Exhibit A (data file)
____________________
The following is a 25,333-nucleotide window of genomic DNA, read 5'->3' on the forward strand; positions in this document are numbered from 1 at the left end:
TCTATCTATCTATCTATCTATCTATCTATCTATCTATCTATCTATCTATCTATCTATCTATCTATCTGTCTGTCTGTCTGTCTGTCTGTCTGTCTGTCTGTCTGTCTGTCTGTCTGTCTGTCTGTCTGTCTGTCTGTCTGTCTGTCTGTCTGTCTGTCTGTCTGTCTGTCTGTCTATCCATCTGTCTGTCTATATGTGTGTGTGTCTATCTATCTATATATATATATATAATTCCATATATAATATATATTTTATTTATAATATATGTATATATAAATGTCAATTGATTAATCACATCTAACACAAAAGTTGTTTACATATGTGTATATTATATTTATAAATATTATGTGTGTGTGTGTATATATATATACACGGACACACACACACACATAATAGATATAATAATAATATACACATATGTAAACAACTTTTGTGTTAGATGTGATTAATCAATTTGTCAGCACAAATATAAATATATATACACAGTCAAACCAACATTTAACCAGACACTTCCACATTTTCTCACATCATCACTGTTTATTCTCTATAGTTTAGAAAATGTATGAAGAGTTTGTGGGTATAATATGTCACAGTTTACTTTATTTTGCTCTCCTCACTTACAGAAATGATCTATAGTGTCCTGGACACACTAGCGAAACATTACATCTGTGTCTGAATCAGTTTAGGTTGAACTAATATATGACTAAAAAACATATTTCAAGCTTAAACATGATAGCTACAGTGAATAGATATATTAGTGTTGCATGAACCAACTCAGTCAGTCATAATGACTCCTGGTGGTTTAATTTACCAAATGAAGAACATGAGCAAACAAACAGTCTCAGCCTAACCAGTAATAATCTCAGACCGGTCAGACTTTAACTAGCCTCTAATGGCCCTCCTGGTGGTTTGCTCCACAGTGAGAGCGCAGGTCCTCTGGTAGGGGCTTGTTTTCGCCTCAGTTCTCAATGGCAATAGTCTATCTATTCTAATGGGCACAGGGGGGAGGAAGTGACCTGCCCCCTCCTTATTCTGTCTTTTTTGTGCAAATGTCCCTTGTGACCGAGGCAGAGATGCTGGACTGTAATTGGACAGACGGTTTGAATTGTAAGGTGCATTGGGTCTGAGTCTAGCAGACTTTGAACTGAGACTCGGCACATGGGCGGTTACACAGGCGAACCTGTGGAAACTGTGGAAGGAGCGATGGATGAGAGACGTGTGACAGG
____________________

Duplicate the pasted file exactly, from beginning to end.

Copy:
The following is a 25,333-nucleotide window of genomic DNA, read 5'->3' on the forward strand; positions in this document are numbered from 1 at the left end:
TCTATCTATCTATCTATCTATCTATCTATCTATCTATCTATCTATCTATCTATCTATCTATCTATCTGTCTGTCTGTCTGTCTGTCTGTCTGTCTGTCTGTCTGTCTGTCTGTCTGTCTGTCTGTCTGTCTGTCTGTCTGTCTGTCTGTCTGTCTGTCTGTCTGTCTGTCTGTCTATCCATCTGTCTGTCTATATGTGTGTGTGTCTATCTATCTATATATATATATATAATTCCATATATAATATATATTTTATTTATAATATATGTATATATAAATGTCAATTGATTAATCACATCTAACACAAAAGTTGTTTACATATGTGTATATTATATTTATAAATATTATGTGTGTGTGTGTATATATATATACACGGACACACACACACACATAATAGATATAATAATAATATACACATATGTAAACAACTTTTGTGTTAGATGTGATTAATCAATTTGTCAGCACAAATATAAATATATATACACAGTCAAACCAACATTTAACCAGACACTTCCACATTTTCTCACATCATCACTGTTTATTCTCTATAGTTTAGAAAATGTATGAAGAGTTTGTGGGTATAATATGTCACAGTTTACTTTATTTTGCTCTCCTCACTTACAGAAATGATCTATAGTGTCCTGGACACACTAGCGAAACATTACATCTGTGTCTGAATCAGTTTAGGTTGAACTAATATATGACTAAAAAACATATTTCAAGCTTAAACATGATAGCTACAGTGAATAGATATATTAGTGTTGCATGAACCAACTCAGTCAGTCATAATGACTCCTGGTGGTTTAATTTACCAAATGAAGAACATGAGCAAACAAACAGTCTCAGCCTAACCAGTAATAATCTCAGACCGGTCAGACTTTAACTAGCCTCTAATGGCCCTCCTGGTGGTTTGCTCCACAGTGAGAGCGCAGGTCCTCTGGTAGGGGCTTGTTTTCGCCTCAGTTCTCAATGGCAATAGTCTATCTATTCTAATGGGCACAGGGGGGAGGAAGTGACCTGCCCCCTCCTTATTCTGTCTTTTTTGTGCAAATGTCCCTTGTGACCGAGGCAGAGATGCTGGACTGTAATTGGACAGACGGTTTGAATTGTAAGGTGCATTGGGTCTGAGTCTAGCAGACTTTGAACTGAGACTCGGCACATGGGCGGTTACACAGGCGAACCTGTGGAAACTGTGGAAGGAGCGATGGATGAGAGACGTGTGACAGG